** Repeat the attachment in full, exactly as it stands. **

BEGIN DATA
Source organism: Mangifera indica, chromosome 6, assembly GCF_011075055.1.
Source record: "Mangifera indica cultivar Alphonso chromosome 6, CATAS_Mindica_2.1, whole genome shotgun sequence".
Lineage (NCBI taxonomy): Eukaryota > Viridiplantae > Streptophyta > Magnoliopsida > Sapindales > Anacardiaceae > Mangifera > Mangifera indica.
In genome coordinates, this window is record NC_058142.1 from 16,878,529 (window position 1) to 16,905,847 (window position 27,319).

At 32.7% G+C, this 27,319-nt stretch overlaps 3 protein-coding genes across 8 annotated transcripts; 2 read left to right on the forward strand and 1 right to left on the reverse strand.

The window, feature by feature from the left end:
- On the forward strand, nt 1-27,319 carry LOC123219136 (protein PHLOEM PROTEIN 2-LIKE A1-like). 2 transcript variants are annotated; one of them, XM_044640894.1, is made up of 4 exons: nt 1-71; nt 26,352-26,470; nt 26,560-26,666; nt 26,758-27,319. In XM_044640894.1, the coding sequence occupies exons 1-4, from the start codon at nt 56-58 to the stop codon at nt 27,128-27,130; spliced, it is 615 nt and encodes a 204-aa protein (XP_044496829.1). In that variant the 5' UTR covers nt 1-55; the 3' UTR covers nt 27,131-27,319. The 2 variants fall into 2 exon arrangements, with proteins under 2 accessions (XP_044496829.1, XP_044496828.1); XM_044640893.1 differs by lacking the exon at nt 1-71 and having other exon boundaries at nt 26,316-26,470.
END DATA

Source organism: Mangifera indica, chromosome 6, assembly GCF_011075055.1.
Source record: "Mangifera indica cultivar Alphonso chromosome 6, CATAS_Mindica_2.1, whole genome shotgun sequence".
Lineage (NCBI taxonomy): Eukaryota > Viridiplantae > Streptophyta > Magnoliopsida > Sapindales > Anacardiaceae > Mangifera > Mangifera indica.
In genome coordinates, this window is record NC_058142.1 from 16,878,529 (window position 1) to 16,905,847 (window position 27,319).

At 32.7% G+C, this 27,319-nt stretch overlaps 3 protein-coding genes across 8 annotated transcripts; 2 read left to right on the forward strand and 1 right to left on the reverse strand.

The window, feature by feature from the left end:
- On the forward strand, nt 1-27,319 carry LOC123219136 (protein PHLOEM PROTEIN 2-LIKE A1-like). 2 transcript variants are annotated; one of them, XM_044640894.1, is made up of 4 exons: nt 1-71; nt 26,352-26,470; nt 26,560-26,666; nt 26,758-27,319. In XM_044640894.1, the coding sequence occupies exons 1-4, from the start codon at nt 56-58 to the stop codon at nt 27,128-27,130; spliced, it is 615 nt and encodes a 204-aa protein (XP_044496829.1). In that variant the 5' UTR covers nt 1-55; the 3' UTR covers nt 27,131-27,319. The 2 variants fall into 2 exon arrangements, with proteins under 2 accessions (XP_044496829.1, XP_044496828.1); XM_044640893.1 differs by lacking the exon at nt 1-71 and having other exon boundaries at nt 26,316-26,470.